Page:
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J Endovasc Ther. 2014 Oct;21(5):735-46. doi: 10.1583/14-4762.1.

Fatigue and in vivo validation of a peritoneum-lined self-expanding nitinol stent-graft.

Author information

1
1 PeriTec Biosciences, LTD., Cleveland, Ohio, USA.

Abstract

PURPOSE:

To assess the fatigue and in vivo performance of a new stent-graft incorporating bovine peritoneum lining that is designed for application in peripheral vascular occlusive disease.

METHODS:

Bovine peritoneum-lined stent-grafts were subjected to accelerated in vitro pulsatile fatigue and axial/torsional fatigue testing designed to simulate 10 years of physiological strain on the devices. At specified times the devices were evaluated for stent fracture, suture failure, or tissue tearing. Seven dogs underwent bilateral common iliac artery (CIA) balloon angioplasty injury with unilateral placement of the peritoneum-lined stent-graft. Angiography and intravascular ultrasound were performed prior to treatment, after treatment, and prior to sacrifice at 30 days. Vessels were perfusion fixed and histologically evaluated at 5 regions: above stent, proximal stent, mid stent, distal stent, and below stent.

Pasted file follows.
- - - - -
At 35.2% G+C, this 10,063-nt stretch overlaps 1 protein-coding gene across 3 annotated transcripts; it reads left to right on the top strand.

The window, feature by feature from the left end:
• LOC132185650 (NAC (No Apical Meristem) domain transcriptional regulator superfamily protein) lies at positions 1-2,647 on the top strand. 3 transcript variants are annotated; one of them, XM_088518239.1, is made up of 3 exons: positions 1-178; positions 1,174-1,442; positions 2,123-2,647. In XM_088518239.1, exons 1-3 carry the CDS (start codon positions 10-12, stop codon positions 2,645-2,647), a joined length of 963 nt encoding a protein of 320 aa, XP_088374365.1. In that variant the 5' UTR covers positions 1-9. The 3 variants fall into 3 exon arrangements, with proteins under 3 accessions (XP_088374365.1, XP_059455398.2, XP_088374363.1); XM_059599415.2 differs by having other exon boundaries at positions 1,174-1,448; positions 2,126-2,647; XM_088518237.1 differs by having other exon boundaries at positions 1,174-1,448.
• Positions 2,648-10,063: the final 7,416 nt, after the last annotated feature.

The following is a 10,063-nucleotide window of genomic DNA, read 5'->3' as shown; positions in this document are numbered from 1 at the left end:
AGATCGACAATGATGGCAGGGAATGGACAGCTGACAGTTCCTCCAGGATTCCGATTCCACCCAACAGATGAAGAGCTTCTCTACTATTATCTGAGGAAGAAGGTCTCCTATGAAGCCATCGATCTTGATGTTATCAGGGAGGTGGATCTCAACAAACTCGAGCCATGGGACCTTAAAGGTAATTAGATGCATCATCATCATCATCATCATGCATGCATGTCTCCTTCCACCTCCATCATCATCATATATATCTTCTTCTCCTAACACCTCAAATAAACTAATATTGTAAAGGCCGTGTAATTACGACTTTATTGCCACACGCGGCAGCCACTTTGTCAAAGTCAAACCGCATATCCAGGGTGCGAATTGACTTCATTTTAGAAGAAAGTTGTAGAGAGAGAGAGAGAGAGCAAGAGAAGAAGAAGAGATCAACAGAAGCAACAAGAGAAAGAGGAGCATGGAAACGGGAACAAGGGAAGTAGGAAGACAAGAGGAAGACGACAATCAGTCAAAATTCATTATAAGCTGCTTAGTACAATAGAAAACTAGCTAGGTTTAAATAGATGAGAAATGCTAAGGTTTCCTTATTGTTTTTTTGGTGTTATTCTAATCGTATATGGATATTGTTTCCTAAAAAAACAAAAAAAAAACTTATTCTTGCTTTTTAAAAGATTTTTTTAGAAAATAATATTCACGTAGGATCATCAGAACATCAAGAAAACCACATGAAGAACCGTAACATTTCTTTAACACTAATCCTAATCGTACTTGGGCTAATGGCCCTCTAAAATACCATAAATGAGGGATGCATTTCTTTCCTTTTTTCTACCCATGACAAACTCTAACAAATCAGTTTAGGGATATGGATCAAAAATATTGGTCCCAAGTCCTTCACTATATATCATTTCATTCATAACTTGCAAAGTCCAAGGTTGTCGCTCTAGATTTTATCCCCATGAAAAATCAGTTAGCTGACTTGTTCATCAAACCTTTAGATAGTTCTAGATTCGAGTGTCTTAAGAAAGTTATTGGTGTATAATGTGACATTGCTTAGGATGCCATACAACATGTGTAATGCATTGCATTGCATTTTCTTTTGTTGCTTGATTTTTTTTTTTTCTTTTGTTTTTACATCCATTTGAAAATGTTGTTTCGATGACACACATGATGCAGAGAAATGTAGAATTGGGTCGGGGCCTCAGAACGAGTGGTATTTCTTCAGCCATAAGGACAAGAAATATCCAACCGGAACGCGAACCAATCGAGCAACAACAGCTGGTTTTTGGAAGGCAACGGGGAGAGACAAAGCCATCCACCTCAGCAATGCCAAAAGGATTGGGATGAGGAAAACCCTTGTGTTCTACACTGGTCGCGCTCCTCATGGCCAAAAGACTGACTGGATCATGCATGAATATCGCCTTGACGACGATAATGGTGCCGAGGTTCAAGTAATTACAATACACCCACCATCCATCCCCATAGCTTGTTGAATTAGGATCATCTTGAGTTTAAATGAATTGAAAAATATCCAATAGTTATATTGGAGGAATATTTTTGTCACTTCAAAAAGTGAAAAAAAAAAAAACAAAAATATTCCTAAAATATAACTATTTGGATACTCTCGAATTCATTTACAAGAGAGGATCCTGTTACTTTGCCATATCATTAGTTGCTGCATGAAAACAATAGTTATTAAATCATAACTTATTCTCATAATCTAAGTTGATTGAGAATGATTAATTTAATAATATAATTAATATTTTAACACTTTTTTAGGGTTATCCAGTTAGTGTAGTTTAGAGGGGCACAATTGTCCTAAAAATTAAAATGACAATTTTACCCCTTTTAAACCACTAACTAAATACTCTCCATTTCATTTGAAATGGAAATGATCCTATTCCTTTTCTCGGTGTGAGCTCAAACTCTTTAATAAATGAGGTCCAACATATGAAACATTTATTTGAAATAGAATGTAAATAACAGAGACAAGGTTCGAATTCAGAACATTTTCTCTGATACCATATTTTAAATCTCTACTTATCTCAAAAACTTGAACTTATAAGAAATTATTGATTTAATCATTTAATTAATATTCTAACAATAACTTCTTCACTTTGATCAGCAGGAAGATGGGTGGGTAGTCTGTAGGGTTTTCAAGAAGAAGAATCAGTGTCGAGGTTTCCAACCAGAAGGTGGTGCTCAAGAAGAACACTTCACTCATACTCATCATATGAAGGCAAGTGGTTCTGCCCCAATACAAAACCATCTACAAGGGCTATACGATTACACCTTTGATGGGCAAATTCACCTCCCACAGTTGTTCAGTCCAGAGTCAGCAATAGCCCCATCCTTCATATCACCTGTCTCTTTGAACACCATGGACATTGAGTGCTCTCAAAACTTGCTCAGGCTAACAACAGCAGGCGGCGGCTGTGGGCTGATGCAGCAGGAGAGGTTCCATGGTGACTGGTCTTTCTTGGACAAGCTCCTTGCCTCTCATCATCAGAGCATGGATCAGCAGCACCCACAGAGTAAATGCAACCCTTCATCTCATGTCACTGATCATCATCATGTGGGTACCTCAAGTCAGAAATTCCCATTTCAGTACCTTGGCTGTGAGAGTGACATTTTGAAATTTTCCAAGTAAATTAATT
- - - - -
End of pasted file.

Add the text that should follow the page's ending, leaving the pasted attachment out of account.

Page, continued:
RESULTS:

No evidence of stent, suture, or tissue failure was present during or after pulsatile and axial/torsional fatigue testing. At 30±0.3 days after implantation, all vessels were patent. The average lumen area at explantation across stented vessels was 25.45 mm(2). Lumen areas tended to be reduced above (23.57 mm(2)) and below (24.17 mm(2)) the stent. Lumen areas were consistent across stented regions at explantation (proximal stent 27.80 mm(2), mid stent 25.88 mm(2), and distal stent 25.81 mm(2)). The mean neointimal area in peritoneum-lined stents was 2.02±1.52 mm(2), with a neointima:media ratio of 1.03±0.50. These values were significantly lower in the above and below stent areas than in the stented regions, but there was no difference in either measure within the proximal, mid, or distal stent.

CONCLUSION:

The custom-designed peritoneum-lined stent-graft is promising for clinical peripheral applications due to its ability to resist relevant long-term physiological stresses and outstanding short-term patency rates in canine implantations.

KEYWORDS:

axial torsional fatigue; canine model; in vitro testing; in vivo experiment; neointimal hyperplasia; nitinol stent; peritoneum; pulsatile fatigue; self-expanding stent; stent-graft

PMID:
25290804
PMCID:
PMC5621711
DOI:
10.1583/14-4762.1
[Indexed for MEDLINE]
Free PMC Article

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